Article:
|George Gustav Heye laying the corner stone of the |
Museum of the American Indian, Heye Foundation,
November 8, 1916 (P11449)
|Original blueprint of the MAI building at 155th and Broadway in New York City|
|Fred Mifsud, Edwin F. Coffin, and William C. Orchard |
repairing pottery (P05605)
|Museum Mustard Cover, January 26, 1918 (Box 129, Folder 5)|
"The Museum Mustard, Vol. 1 No. 8"
G. Hubbard Squash Pepper, the attic poet, confessed to our reporter Monday that he had swiped, cribbed, filched, abstracted, purloined, plagiarized and STOLEN the best parts of the last attic mustard from Joe Miller’s Joke Book and Three Years in Arkansaw. We suspected it! We knew it! When we read the pages of said paper at first we were filled with surprise, and holy joy, to think that, by our noble precept and example the attic had actually published an issue that approached our standard. But alas! on closer examination some of the quips had a very familiar look. We searched for them among the tomes of our vast library--and found them as stated. Pepp, when taxed with the crime, confessed!
"The Museum Mustard Vol. 1 No. 13"
More Mylar Please: When the staff weren’t busy writing for the Museum Mustard, much of the original MAI staff spent a significant part of the year in the field. From 1904 on, George Heye spent large sums of money on field work and expeditions to collect as many artifacts as possible. In earlier years Heye made appearances in the field, most notably spending his honeymoon with the newly minted Thea Heye (his second wife) digging up the Nacoochee Mound in Georgia, however, collectors such as M.R. Harrington, S.K. Lothrop and A.H. Verrill, to name a few, would spend months collecting on behalf of George and the museum. These expeditions ranged all over North and South America bringing in hundreds of thousands of objects as well as anthropological notes and ethnographic research on Native American tribes (to be published in the various MAI publications). The expedition series includes original field notebooks, catalog notes, expense records and correspondence, the bulk of which range from 1907 through the 1930’s. One of my more interesting tasks was re-organizing this series; pulling expedition records out of the collector’s files, rearranging the records by date, place and tribe, and making sure the more fragile documents were placed in protective mylar. One of the more extensive expeditions was the Hendricks-Hodge Expedition in Hawikuh, New Mexico. In 1917, Heye, with major financial support from a founding trustee, Harmon W. Hendricks, enthusiastically endorsed and sponsored the excavation of Hawikuh under the leadership of F. W. Hodge. From 1917-1923 the Hendricks-Hodge Expedition carried out the most extensive archaeological investigations of a single site in the United States up to that time. One of the things I enjoyed looking through were the ink drawings Hodge made of each individual piece of pottery. Note: The Cornell University Library’s Division of Rare and Manuscript Collections also holds a small manuscript collection on this expedition, see the Hendricks-Hodge Archaeological Expedition papers #9170.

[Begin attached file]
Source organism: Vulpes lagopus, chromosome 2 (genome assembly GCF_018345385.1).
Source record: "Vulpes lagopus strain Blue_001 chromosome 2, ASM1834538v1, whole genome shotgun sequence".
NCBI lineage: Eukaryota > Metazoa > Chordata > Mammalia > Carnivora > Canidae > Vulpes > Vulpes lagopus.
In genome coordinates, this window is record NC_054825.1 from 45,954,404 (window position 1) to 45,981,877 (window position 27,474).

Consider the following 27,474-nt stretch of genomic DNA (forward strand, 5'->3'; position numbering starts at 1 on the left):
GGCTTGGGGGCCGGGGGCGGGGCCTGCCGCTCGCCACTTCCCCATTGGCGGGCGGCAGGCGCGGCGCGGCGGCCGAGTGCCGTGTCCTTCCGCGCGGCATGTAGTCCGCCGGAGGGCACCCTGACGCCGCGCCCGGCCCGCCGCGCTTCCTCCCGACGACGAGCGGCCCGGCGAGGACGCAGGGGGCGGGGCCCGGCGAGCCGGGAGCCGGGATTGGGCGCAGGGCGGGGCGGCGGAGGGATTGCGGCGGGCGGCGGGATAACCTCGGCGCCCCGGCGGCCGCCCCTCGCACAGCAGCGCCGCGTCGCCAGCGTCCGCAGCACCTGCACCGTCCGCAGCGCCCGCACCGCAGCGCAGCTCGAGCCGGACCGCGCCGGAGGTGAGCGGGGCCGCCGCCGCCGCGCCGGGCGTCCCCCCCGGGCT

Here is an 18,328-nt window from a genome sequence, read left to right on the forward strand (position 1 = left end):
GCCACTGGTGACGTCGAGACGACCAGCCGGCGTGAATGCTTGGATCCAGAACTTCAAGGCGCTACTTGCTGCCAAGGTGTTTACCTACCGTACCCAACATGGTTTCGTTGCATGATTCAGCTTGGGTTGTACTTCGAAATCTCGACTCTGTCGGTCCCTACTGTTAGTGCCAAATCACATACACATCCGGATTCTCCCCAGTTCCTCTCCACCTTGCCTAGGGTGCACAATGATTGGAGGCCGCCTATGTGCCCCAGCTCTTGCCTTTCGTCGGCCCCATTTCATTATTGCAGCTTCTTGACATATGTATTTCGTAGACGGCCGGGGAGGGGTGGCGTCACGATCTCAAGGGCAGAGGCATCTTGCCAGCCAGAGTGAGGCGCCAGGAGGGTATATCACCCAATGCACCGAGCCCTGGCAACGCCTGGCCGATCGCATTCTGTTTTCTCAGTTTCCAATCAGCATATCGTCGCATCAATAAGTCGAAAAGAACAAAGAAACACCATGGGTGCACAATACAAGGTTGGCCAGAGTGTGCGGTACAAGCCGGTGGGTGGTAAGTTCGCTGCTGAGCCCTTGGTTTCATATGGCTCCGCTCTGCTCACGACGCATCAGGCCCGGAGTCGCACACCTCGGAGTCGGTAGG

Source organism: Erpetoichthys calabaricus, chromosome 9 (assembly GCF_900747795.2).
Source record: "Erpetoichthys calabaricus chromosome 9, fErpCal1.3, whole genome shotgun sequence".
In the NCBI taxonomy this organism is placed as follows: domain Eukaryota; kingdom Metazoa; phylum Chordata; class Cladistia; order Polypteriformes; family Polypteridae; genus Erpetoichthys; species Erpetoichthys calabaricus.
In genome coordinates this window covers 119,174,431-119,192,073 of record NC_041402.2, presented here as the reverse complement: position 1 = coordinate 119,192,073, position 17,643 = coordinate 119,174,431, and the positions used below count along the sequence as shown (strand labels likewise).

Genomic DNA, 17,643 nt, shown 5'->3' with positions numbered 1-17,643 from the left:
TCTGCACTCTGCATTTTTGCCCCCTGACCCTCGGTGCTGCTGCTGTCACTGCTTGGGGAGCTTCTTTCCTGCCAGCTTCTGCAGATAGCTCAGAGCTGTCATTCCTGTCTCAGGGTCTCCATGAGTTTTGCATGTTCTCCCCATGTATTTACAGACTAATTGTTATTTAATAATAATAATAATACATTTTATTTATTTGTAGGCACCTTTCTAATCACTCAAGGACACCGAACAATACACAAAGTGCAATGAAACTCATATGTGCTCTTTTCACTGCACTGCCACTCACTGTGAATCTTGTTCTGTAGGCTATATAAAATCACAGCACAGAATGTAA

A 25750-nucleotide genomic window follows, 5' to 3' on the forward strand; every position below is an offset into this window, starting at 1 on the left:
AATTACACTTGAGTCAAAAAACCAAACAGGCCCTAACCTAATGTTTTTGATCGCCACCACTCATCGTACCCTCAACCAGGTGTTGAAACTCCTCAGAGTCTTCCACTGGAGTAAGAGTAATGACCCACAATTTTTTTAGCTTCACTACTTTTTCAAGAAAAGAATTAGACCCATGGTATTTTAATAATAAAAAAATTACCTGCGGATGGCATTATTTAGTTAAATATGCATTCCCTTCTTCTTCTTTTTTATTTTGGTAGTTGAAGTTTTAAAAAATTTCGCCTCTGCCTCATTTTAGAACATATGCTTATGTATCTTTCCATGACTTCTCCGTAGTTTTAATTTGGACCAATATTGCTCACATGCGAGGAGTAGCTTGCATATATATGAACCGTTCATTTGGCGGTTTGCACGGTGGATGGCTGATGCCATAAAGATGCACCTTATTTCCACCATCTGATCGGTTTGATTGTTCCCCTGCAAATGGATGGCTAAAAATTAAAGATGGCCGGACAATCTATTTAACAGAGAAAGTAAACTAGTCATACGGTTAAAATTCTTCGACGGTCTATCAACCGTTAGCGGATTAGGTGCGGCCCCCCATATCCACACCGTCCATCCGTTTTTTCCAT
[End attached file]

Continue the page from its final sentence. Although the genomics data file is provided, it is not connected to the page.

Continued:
|Original pottery excavated at Hawikuh, New Mexico (9/6374)|
|Original pottery drawn by Hodge (9/6374)|
|Mark Raymond Harrington's |
Report Card from 1892; he was 10 years old
~Rachel Menyuk, Archive Assistant